Wednesday, 1 July, 1998
Review by: 
Darren Dalglish

The following review is from the Cottesloe performance

Before the war they were both old friends who had worked together doing research on the atom, but now they are on opposite sides of a world war. Why did Heisenberg visit Bohr at this time in 1941? Apparently, Scientists and historians have argued for some time about this visit and about what the two physicists actually discussed. To this day no one knows for sure! In Michael Frayn's play most of the events are based on fact, but the main topic of what was actually said to each other has been surmised by the author.

Designer Peter J Davison, has constructed a bare and simple set. The drama is performed in the round as the seating is on all sides of the auditorium and the stage is set in the middle. The three actors are on stage the entire time with only 3 chairs as props, so this demands much talent from the cast to keep your attention, and the good news is that the actors do rise to the challenge.

All three actors perform convincingly, although they all had the occasional bad line. Mind you, this is not surprising, as there is a lot of complicated scientific talk, which must have been very hard for the actors to learn and remember. David Burke is fine playing the kind and compassionate 'Niels Bohr', Sara Kestelman as his strong-willed wife ' Margrethe Bohr' puts in a hardy performance and Matthew Marsh plays the nervous and anguished Heisenberg, impressively.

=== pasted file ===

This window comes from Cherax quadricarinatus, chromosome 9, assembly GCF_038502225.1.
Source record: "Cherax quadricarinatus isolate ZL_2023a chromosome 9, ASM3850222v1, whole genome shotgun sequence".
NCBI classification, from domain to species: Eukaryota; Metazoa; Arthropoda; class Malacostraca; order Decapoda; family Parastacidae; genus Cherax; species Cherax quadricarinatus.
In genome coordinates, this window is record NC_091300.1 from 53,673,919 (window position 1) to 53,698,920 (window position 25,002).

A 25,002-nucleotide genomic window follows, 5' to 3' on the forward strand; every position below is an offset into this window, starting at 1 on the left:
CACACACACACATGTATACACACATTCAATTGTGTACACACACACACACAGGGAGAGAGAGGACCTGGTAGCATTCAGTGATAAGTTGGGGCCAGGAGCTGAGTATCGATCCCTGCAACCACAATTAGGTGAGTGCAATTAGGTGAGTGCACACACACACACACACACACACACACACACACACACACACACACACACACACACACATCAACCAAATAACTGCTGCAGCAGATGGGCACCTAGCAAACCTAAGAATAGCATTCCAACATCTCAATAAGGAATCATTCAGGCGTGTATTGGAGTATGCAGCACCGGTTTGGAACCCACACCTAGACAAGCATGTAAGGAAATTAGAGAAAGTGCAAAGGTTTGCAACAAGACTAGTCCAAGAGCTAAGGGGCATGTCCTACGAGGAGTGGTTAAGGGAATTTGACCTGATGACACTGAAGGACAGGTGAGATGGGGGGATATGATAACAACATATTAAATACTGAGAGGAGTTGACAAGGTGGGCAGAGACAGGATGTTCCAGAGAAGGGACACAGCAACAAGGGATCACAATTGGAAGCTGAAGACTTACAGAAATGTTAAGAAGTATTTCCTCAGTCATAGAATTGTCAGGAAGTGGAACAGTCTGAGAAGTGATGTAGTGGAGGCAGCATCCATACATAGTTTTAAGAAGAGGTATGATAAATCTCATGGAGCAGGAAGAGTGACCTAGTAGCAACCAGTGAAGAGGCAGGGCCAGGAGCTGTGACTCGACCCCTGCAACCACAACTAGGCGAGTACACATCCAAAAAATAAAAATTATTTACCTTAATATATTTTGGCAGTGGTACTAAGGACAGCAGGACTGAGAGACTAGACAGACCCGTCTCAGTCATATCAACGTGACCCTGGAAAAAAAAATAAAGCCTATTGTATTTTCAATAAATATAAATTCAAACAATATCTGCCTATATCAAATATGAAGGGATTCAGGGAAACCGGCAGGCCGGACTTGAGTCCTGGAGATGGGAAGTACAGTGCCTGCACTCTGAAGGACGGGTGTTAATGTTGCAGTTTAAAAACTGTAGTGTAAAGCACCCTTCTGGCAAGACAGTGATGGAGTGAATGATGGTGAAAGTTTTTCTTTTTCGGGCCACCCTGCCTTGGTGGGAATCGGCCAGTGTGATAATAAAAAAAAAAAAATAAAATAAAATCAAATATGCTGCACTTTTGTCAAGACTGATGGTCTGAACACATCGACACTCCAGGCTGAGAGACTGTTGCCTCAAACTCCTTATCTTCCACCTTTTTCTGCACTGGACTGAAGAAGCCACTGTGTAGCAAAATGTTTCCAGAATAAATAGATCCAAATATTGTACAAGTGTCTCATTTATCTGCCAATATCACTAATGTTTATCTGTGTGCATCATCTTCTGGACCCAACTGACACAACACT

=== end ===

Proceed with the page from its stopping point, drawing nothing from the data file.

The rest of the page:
The play has received favourable notices from the popular press. NICOLAS DE JONGH of the EVENING STANDARD says it is a "fine production". JOHN PETER of THE SUNDAY TIMES says it is "his finest play". PETER HEPPLE of THE STAGE says Michael Frayn's latest play " brings a brainstretching intellectualism back to the theatre and is perhaps surprisingly absorbing". JANE EDWARDES of TIME OUT says, "Undeniably crammed with expository dialogue, there is still a fascination about this play.."

This is a fascinating play that is captivating. However, some of you may find it hard going with all the scientific talk, but nevertheless the play is rather easy to follow.


Next review by Rodney_R_Anderson 
May 1999

Three wonderful performances accompanied the R.N.T.'s production of Michael Frayn's Copenhagen now playing at the Duchess Theatre.  Copenhagen is a fictionalized account of the meetings of two scientists who worked on the inventions surrounding atoms and atom bombs between WWI and/during WWII.  One scientist, a Jew, was from Denmark and the mentor while his student was for Germany.  They worked together before the war and then separated as each had allegiances to different countries.  The first meeting takes place in 1941 in which the student tries to find out if his mentor knows what the Allies nuclear capabilities are.  Later on in 1962, they discuss their motives and why the German's lost the war from the scientific point of view.  The play is very complex and I have to admit that some of the scientific terms went right over head.  However, it was very intriguing as to why the scientist's made many of their decisions and how it affected the war efforts.  Sara Kestelman, Dav! id Burke, and Mathew Marsh were superb.  The set, which amounted to three chairs surrounded by stage seating occupied by the audience allowed the actors to dive into the material with shear abandon.  I would have thought I'd fallen asleep but it was just too interesting to miss anything.  I had to buy the play to read.

(Rodney R Anderson)

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